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Baptism and 1 Corinthians 1:14-17

November 29, 2012

John Allan

In 1 Corinthians 1, while combating the problem of divisions among Christians at Corinth, the apostle Paul said:

I thank God that I baptized none of you except Crispus and Gaius, lest anyone should say that I had baptized in my own name. Yes, I also baptized the household of Stephanas. Besides, I do not know whether I baptized any other. For Christ did not send me to baptize, but to preach the gospel, not with wisdom of words, lest the cross of Christ should be made of no effect. (1 Corinthians 1:14-17, NKJV).

The question comes: “How could baptism possibly be essential and yet Paul say what he did?”

It should prove helpful in answering our question to consider something that was said of Jesus Christ during his ministry. In John 4:1-3 we read that Jesus “left Judea and departed again to Galilee” because the Pharisees had heard that Jesus “made and baptized more disciples than John.” Verse two is of particular interest to us here: “(though Jesus Himself did not baptize, but His disciples),”

The purpose of citing that verse is to show that baptism was occurring and being attributed to Jesus, but Jesus himself was not physically lowering people beneath the water and raising them back out. His disciples were doing that.

With the establishment of the Church in Acts 2 and the apostles carrying out the Great Commission (Mark 16:15-16, Matthew 28:18-19) there is no doubt that they preached baptism (Acts 2:38). This does not mean that every person who converted to Jesus Christ was baptized by an apostle; Acts 8:12 and 8:38 provide sufficient proof of this fact.

Just because Paul did not physically immerse them does not mean that he viewed baptism as unnecessary. It is clear in the passage we are considering that the Christians at Corinth had indeed been baptized. Paul merely stated that with the exception of a few, he had not been the one performing the physical act.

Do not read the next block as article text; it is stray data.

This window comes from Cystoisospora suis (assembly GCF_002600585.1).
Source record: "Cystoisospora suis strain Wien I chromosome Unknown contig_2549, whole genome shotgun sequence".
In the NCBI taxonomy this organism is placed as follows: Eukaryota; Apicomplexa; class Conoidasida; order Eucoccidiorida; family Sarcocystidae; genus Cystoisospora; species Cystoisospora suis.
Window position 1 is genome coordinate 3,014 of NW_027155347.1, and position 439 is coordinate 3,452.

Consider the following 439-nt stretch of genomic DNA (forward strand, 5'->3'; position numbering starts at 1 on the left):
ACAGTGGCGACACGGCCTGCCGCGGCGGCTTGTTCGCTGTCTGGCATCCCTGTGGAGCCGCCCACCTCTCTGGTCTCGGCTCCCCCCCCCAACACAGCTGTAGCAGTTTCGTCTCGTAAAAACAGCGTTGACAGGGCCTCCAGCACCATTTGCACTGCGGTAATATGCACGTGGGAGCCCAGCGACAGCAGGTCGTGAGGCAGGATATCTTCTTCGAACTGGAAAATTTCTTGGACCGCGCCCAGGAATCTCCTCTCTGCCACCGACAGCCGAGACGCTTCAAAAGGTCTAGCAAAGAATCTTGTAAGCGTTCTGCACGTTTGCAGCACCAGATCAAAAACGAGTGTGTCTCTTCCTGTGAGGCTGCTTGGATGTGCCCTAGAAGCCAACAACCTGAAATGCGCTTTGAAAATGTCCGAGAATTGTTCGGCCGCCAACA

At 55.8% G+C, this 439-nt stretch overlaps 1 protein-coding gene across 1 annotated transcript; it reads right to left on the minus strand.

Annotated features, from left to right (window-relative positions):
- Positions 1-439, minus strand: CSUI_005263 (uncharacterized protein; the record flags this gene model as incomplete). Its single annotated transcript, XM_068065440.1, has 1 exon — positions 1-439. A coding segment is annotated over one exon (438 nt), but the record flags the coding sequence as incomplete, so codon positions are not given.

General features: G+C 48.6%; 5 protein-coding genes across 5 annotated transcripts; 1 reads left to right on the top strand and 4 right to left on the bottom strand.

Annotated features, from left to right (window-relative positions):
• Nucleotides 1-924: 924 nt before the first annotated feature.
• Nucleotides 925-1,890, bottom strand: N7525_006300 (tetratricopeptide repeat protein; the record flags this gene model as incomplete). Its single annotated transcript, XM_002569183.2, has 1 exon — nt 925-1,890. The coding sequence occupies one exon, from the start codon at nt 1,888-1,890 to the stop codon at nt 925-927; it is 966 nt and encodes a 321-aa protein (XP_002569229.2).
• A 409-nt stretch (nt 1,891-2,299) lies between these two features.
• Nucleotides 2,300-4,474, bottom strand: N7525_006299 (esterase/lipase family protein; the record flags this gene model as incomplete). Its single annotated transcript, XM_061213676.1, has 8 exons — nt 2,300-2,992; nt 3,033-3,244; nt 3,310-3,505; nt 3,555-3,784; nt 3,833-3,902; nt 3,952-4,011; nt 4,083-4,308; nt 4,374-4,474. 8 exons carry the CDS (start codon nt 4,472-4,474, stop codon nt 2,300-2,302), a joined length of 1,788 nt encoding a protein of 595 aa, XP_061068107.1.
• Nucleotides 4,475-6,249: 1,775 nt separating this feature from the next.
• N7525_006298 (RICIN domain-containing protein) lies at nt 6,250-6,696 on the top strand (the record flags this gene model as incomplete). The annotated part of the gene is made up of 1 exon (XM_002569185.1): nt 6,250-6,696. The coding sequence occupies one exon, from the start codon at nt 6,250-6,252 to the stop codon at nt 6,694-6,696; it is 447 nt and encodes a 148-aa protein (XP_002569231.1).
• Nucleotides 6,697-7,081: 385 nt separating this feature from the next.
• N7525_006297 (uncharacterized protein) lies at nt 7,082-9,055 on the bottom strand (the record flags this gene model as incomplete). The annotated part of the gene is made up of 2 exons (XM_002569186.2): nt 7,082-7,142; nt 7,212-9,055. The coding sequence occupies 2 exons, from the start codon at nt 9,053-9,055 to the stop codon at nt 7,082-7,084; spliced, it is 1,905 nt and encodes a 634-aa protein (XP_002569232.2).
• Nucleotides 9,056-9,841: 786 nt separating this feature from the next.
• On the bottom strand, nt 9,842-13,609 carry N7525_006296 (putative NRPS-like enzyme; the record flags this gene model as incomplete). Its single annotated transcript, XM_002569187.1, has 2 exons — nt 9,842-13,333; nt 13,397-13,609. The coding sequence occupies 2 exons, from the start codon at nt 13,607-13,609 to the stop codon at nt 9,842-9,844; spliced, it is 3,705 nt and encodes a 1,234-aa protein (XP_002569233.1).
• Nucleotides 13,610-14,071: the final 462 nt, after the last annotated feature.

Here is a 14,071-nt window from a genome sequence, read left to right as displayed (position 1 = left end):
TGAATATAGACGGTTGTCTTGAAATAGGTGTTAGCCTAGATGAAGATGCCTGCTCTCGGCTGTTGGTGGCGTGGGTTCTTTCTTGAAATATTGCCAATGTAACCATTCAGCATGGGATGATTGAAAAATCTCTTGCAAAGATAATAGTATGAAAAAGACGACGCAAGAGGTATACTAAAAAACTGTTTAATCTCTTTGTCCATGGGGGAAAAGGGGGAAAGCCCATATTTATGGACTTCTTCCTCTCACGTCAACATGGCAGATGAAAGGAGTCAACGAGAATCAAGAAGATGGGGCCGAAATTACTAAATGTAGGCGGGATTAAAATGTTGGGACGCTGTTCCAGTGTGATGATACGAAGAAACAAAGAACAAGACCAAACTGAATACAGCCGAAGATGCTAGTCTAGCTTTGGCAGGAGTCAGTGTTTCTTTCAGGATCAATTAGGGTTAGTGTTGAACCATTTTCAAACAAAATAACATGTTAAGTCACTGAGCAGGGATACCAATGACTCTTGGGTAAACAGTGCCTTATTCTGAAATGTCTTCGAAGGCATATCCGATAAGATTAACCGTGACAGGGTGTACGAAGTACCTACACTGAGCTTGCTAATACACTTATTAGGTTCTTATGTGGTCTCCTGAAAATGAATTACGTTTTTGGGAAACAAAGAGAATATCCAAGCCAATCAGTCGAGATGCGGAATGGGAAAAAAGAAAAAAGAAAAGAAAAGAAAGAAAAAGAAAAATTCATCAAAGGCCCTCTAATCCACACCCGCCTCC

It is also worth our observation that Paul did not say he was glad he only baptized a few of the Corinthian Christians because baptism was not important. Instead, he said “I thank God that I baptized none of you except Crispus and Gaius, lest anyone should say that I had baptized in my own name.” (emphasis mine -JA)

There were contentions in the church at Corinth (1 Corinthians 1:11). Paul was grateful that he had not contributed unnecessarily to these contentions. Paul wanted unity, not division (1 Corinthians 1:10).

While accepting that the Corinthian Christians were baptized, some might still think that baptism cannot be essential in light of verse 17: “For Christ did not send me to baptize, but to preach the gospel, not with wisdom of words, lest the cross of Christ should be made of no effect.”

Surely these words cannot be understood to mean that Jesus Christ attached no significance to baptism. After all, Jesus is the one who commanded the apostles that people should be baptized (Mark 16:16)! What, then, could it mean?

In Acts 6 we learn that in the church at Jerusalem there had been a complaint that Hellenist widows among the disciples were being neglected in the daily distribution. Was this an important matter? Absolutely. But notice what the apostles did:

Then the twelve summoned the multitude of the disciples and said, “It is not desirable that we should leave the word of God and serve tables. Therefore, brethren, seek out from among you seven men of good reputation, full of the Holy Spirit and wisdom, whom we may appoint over this business; but we will give ourselves continually to prayer and to the ministry of the word.”

That work was important, and needed to be done. But it was not work that the apostles should have taken upon themselves at the expense of carrying out the Great Commission. In like manner, baptism was important, but Paul’s primary concern was preaching the gospel: there were other able-bodied people who could physically baptize people.

Our conclusion, then, is this:

  1. Paul was not always the person who physically baptized people into Christ.
  2. Paul was grateful that because of this, the Corinthians could not use him as ammunition for their divisions.
  3. Paul’s primary focus was to preach the gospel: there were other people who could perform the physical act of baptizing converts.

When Paul’s comments are properly understood in light of their context and additional biblical evidence, there is no reason to conclude that Paul viewed baptism as insignificant.

Posted in Bible Reading Notes

Saul’s Conversion

November 28, 2012

John Allan

The book of Acts contains three accounts of the conversion of Saul of Tarsus (better known as Saul of Tarsus): Acts 9, Acts 22, and Acts 26. The latter two were accounts given by Paul himself as he defended his actions in front of Jews (Acts 22) and King Agrippa (Acts 26).